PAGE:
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TOP 500 REVIEWERon 26 February 2010
Easterbrook begins with the story of the city of Shenzhen, a city most of us have never heard of even though it has nearly nine million residents. It is a city that didn't exist thirty years ago. Easterbrook's point is that this city stands for what is happening in the world today due to globalization moving at mach speed.

On planet is being transformed and our lives as well. He argues rather convincingly that economic freedom in terms of free trade leads to a lessening of hostilities between nations. Being able to compete economically, even though some may suffer, brings about a better world than competing in warfare. Easterbrook gives the obvious example of Europe, which since World War II ended has enjoyed the most peaceful time in its history.

I think Easterbrook is substantially correct, and this speaks well for the coming conflict between the U.S. and China. Both countries (it is hoped) will see the wisdom of competing economically instead of militarily.

Globalization is not all good of course. There is the little matter of the shrinking rain forests and other habitats. There is the uneven distribution of all the relatively cheap goodies. And yes people in poor countries are getting exploited as they work in sweatshops and pesticide-laden fields so that the first world can have cheap jeans and tomatoes all year round. But even though people in the developing countries are getting the short end of the stick, it's a bigger stick than they would have without globalization. Easterbrook expects as the years go by that the gap between the rich and poor countries will shrink. We can see this already in places like China and India.

Another excellent by-product of globalization is the increase in global literacy, which Easterbrook says "has risen from 74 percent a generation ago to 90 percent today." He points out that most of "the gains have been among girls and women," which brings us to another point: educated women essentially double the world's supply of ideas. (p. 22)

One of the reasons for this "sonic boom" is the ability for people and goods to move great distances quickly and cheaply. Consequently, as Easterbrook has it, "distance shrinks," and as distance matters less, differences shrink. (pp. 15-18) As people learn from one another "social progress gathers speed." When you meet and talk with people from faraway places, prejudices tend to dissolve. With the exchange of ideas, technological progress is accelerated.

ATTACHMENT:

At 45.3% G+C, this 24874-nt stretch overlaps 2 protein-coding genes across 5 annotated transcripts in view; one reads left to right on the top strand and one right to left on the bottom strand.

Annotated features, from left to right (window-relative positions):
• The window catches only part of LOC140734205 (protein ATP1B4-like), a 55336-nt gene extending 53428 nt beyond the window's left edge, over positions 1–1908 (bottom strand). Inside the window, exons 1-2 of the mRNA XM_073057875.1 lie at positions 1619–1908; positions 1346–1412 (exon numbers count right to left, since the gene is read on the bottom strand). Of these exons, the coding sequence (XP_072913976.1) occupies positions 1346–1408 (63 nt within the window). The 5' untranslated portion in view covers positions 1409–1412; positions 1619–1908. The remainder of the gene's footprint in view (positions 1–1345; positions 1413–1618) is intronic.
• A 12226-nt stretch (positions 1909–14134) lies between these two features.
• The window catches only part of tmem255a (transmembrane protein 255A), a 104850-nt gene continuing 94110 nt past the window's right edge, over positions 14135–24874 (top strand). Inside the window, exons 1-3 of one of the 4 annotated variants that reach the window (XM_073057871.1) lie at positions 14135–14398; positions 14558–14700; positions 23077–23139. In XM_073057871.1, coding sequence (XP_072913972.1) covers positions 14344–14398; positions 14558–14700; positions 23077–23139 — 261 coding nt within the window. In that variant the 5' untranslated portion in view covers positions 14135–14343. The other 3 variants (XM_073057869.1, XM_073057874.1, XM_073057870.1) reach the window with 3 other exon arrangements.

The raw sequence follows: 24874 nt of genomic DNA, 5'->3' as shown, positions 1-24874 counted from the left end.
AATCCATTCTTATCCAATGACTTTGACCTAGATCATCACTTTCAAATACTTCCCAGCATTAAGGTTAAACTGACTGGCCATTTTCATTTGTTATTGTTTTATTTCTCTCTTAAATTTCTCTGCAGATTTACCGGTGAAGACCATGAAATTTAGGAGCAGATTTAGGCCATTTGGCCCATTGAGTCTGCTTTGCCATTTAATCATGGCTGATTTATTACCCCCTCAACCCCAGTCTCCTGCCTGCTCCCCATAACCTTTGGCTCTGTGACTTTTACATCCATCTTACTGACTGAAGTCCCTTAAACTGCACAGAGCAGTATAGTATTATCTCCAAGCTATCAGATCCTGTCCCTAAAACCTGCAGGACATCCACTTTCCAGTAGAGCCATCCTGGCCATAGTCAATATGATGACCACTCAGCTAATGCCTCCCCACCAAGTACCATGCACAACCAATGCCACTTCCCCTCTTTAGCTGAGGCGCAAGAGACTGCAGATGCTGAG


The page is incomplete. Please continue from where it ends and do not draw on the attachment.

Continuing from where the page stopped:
A curious benefit of globalization that I don't think was predicted by economists is that globalization seems to keep inflation in check. Easterbrook writes, "Inflation has been driven into retreat by the advent of international interconnectedness, which increases efficiency faster than prices can rise..."(p. 19) Some might argue with this, but one thing is clear. During the last couple of decades inflation rates worldwide and especially in Western nations has been milder than in previous decades. And hyperinflation in developing nations has become almost rare.

As a cautionary note, Easterbrook warns that even though people are happier in the developing world as open elections and free market economies grow, people in the developed world, according to a World Values Survey measuring happiness, are either not as happy or only just as happy. (p. 199) This should not be surprising since once you arrive at a comfortable subsistence, money cannot make you any happier. Such is the nature of human psychology.

Easterbrook illustrates what he thinks is happening and going to happen by referring to events in various cities and towns worldwide as typifying the "sonic boom" in progress and to come. Thus the first ten chapters are named for places, beginning with Shenzhen, China and including Erie, Pennsylvania, Leipzig, Germany, Los Angeles, etc., ending with Chapter Eleven: Your Town. In an interesting endnote in Chapter Eleven Easterbrook writes:

"Your first reaction might be to say that if average life span extends into the nineties, society will be dragged down by pension costs. But if you'd told a nineteenth-century rationalist that today men and women typically enjoy active twenty- or even thirty-year retirements, your nineteenth-century interlocutor would have replied that society would be dragged down by pension costs. So far, life extension has been financially manageable for Western nations." (p. 232)

This is an inspiring, uplifting and very readable piece of work. I hope he's mostly right.
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